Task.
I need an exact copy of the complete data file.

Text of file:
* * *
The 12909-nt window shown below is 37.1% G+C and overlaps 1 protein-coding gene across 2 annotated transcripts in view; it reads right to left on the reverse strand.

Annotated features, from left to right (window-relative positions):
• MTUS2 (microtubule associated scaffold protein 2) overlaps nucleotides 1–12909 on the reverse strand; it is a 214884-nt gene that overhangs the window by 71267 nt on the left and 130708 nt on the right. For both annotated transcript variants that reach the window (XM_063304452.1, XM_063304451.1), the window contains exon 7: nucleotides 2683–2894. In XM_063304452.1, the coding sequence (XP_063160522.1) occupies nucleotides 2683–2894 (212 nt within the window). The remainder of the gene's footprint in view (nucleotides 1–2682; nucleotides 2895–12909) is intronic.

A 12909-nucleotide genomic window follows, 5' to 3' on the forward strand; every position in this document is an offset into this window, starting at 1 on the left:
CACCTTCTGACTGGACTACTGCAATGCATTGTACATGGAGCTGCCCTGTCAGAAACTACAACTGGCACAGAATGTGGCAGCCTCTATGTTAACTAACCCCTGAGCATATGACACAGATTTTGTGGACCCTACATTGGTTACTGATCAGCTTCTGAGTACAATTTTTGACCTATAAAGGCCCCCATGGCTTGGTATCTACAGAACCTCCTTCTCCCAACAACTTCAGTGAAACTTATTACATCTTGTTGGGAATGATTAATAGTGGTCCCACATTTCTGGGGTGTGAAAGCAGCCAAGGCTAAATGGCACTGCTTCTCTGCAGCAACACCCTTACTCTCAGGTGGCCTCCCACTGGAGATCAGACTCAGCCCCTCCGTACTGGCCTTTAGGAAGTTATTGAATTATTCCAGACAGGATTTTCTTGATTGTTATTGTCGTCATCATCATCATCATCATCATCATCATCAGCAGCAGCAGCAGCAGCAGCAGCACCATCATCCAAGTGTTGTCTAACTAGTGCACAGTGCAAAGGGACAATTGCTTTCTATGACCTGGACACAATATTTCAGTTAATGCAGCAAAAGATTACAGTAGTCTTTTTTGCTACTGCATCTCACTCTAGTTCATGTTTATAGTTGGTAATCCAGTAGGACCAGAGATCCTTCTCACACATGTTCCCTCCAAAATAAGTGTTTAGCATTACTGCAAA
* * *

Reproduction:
The 12909-nt window shown below is 37.1% G+C and overlaps 1 protein-coding gene across 2 annotated transcripts in view; it reads right to left on the reverse strand.

Annotated features, from left to right (window-relative positions):
• MTUS2 (microtubule associated scaffold protein 2) overlaps nucleotides 1–12909 on the reverse strand; it is a 214884-nt gene that overhangs the window by 71267 nt on the left and 130708 nt on the right. For both annotated transcript variants that reach the window (XM_063304452.1, XM_063304451.1), the window contains exon 7: nucleotides 2683–2894. In XM_063304452.1, the coding sequence (XP_063160522.1) occupies nucleotides 2683–2894 (212 nt within the window). The remainder of the gene's footprint in view (nucleotides 1–2682; nucleotides 2895–12909) is intronic.

A 12909-nucleotide genomic window follows, 5' to 3' on the forward strand; every position in this document is an offset into this window, starting at 1 on the left:
CACCTTCTGACTGGACTACTGCAATGCATTGTACATGGAGCTGCCCTGTCAGAAACTACAACTGGCACAGAATGTGGCAGCCTCTATGTTAACTAACCCCTGAGCATATGACACAGATTTTGTGGACCCTACATTGGTTACTGATCAGCTTCTGAGTACAATTTTTGACCTATAAAGGCCCCCATGGCTTGGTATCTACAGAACCTCCTTCTCCCAACAACTTCAGTGAAACTTATTACATCTTGTTGGGAATGATTAATAGTGGTCCCACATTTCTGGGGTGTGAAAGCAGCCAAGGCTAAATGGCACTGCTTCTCTGCAGCAACACCCTTACTCTCAGGTGGCCTCCCACTGGAGATCAGACTCAGCCCCTCCGTACTGGCCTTTAGGAAGTTATTGAATTATTCCAGACAGGATTTTCTTGATTGTTATTGTCGTCATCATCATCATCATCATCATCATCATCAGCAGCAGCAGCAGCAGCAGCAGCACCATCATCCAAGTGTTGTCTAACTAGTGCACAGTGCAAAGGGACAATTGCTTTCTATGACCTGGACACAATATTTCAGTTAATGCAGCAAAAGATTACAGTAGTCTTTTTTGCTACTGCATCTCACTCTAGTTCATGTTTATAGTTGGTAATCCAGTAGGACCAGAGATCCTTCTCACACATGTTCCCTCCAAAATAAGTGTTTAGCATTACTGCAAA